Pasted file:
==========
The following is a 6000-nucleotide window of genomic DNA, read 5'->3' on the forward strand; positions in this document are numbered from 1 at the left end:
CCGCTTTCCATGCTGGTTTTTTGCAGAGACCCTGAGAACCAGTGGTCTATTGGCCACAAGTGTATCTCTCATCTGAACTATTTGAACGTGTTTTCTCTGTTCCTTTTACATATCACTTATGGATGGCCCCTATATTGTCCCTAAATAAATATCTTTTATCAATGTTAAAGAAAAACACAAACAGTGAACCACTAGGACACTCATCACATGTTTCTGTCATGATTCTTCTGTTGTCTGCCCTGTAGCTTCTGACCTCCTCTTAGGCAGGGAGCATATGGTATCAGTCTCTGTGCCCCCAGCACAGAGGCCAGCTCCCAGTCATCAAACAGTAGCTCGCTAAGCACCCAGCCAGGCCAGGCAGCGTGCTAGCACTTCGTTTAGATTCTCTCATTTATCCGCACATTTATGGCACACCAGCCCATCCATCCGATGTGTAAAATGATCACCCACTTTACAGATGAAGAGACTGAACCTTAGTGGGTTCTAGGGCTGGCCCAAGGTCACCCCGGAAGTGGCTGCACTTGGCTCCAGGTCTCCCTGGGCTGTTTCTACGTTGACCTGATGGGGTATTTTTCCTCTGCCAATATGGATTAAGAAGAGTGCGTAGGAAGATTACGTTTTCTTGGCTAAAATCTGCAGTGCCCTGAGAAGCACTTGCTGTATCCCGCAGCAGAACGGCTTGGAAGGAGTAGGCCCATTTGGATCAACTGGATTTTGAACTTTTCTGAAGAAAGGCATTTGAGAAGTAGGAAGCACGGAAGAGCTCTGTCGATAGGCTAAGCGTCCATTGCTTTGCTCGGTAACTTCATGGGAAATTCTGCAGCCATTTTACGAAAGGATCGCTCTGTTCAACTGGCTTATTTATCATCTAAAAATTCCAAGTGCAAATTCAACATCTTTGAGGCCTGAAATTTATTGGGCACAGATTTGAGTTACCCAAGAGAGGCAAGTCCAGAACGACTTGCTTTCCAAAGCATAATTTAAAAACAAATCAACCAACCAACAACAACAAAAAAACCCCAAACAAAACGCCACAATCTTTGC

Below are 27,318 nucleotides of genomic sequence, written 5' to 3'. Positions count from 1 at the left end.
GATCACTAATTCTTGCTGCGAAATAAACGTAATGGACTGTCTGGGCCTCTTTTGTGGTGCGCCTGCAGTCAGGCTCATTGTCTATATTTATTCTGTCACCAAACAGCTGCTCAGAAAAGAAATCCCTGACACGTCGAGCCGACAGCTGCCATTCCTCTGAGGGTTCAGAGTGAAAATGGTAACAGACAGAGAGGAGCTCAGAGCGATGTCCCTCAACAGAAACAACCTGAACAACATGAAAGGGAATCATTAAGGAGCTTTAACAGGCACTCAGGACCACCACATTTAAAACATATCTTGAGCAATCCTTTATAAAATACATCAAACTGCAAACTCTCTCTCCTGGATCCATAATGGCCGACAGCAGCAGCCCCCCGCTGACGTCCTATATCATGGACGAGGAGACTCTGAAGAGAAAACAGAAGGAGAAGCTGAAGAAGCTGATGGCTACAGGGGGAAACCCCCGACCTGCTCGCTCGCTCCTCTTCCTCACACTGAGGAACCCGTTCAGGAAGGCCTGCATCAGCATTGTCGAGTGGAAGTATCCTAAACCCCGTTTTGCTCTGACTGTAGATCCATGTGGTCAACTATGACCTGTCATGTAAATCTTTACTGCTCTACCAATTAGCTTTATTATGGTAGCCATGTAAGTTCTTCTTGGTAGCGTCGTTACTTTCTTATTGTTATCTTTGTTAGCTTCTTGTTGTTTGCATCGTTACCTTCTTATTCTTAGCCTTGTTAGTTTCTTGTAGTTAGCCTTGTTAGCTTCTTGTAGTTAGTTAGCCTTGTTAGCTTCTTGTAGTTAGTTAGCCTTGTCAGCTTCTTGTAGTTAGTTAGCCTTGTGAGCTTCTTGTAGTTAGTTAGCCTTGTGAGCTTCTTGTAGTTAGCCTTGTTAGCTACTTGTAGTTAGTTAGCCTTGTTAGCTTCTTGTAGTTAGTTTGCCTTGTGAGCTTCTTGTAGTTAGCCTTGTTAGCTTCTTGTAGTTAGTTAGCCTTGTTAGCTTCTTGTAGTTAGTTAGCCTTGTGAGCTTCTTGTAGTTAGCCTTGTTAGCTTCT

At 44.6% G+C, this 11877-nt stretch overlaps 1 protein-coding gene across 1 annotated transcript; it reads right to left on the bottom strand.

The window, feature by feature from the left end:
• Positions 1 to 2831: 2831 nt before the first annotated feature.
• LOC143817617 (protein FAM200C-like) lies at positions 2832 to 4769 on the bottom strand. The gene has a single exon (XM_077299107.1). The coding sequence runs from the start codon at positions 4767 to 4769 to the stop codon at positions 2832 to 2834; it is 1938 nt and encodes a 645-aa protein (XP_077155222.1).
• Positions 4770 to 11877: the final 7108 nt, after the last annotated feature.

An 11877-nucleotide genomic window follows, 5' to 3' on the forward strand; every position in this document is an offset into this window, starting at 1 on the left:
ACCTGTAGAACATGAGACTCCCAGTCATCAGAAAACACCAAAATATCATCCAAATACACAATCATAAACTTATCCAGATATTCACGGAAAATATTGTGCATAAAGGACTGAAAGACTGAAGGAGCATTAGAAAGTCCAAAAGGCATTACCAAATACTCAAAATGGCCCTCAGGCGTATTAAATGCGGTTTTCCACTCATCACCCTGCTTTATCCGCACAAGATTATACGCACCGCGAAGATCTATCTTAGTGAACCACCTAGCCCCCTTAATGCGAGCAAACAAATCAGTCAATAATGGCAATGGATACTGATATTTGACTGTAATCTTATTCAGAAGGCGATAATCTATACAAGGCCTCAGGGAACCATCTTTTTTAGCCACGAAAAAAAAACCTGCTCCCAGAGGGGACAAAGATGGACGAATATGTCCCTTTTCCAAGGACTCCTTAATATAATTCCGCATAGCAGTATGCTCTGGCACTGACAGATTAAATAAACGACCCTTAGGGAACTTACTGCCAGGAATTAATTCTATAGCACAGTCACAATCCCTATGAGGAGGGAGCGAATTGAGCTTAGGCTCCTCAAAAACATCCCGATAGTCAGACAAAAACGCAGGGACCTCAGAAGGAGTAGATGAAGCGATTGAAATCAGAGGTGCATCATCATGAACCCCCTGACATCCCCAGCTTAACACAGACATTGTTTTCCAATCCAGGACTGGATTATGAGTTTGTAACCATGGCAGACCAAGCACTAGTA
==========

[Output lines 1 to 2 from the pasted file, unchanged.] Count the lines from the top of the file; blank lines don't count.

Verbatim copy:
The following is a 6000-nucleotide window of genomic DNA, read 5'->3' on the forward strand; positions in this document are numbered from 1 at the left end:
CCGCTTTCCATGCTGGTTTTTTGCAGAGACCCTGAGAACCAGTGGTCTATTGGCCACAAGTGTATCTCTCATCTGAACTATTTGAACGTGTTTTCTCTGTTCCTTTTACATATCACTTATGGATGGCCCCTATATTGTCCCTAAATAAATATCTTTTATCAATGTTAAAGAAAAACACAAACAGTGAACCACTAGGACACTCATCACATGTTTCTGTCATGATTCTTCTGTTGTCTGCCCTGTAGCTTCTGACCTCCTCTTAGGCAGGGAGCATATGGTATCAGTCTCTGTGCCCCCAGCACAGAGGCCAGCTCCCAGTCATCAAACAGTAGCTCGCTAAGCACCCAGCCAGGCCAGGCAGCGTGCTAGCACTTCGTTTAGATTCTCTCATTTATCCGCACATTTATGGCACACCAGCCCATCCATCCGATGTGTAAAATGATCACCCACTTTACAGATGAAGAGACTGAACCTTAGTGGGTTCTAGGGCTGGCCCAAGGTCACCCCGGAAGTGGCTGCACTTGGCTCCAGGTCTCCCTGGGCTGTTTCTACGTTGACCTGATGGGGTATTTTTCCTCTGCCAATATGGATTAAGAAGAGTGCGTAGGAAGATTACGTTTTCTTGGCTAAAATCTGCAGTGCCCTGAGAAGCACTTGCTGTATCCCGCAGCAGAACGGCTTGGAAGGAGTAGGCCCATTTGGATCAACTGGATTTTGAACTTTTCTGAAGAAAGGCATTTGAGAAGTAGGAAGCACGGAAGAGCTCTGTCGATAGGCTAAGCGTCCATTGCTTTGCTCGGTAACTTCATGGGAAATTCTGCAGCCATTTTACGAAAGGATCGCTCTGTTCAACTGGCTTATTTATCATCTAAAAATTCCAAGTGCAAATTCAACATCTTTGAGGCCTGAAATTTATTGGGCACAGATTTGAGTTACCCAAGAGAGGCAAGTCCAGAACGACTTGCTTTCCAAAGCATAATTTAAAAACAAATCAACCAACCAACAACAACAAAAAAACCCCAAACAAAACGCCACAATCTTTGC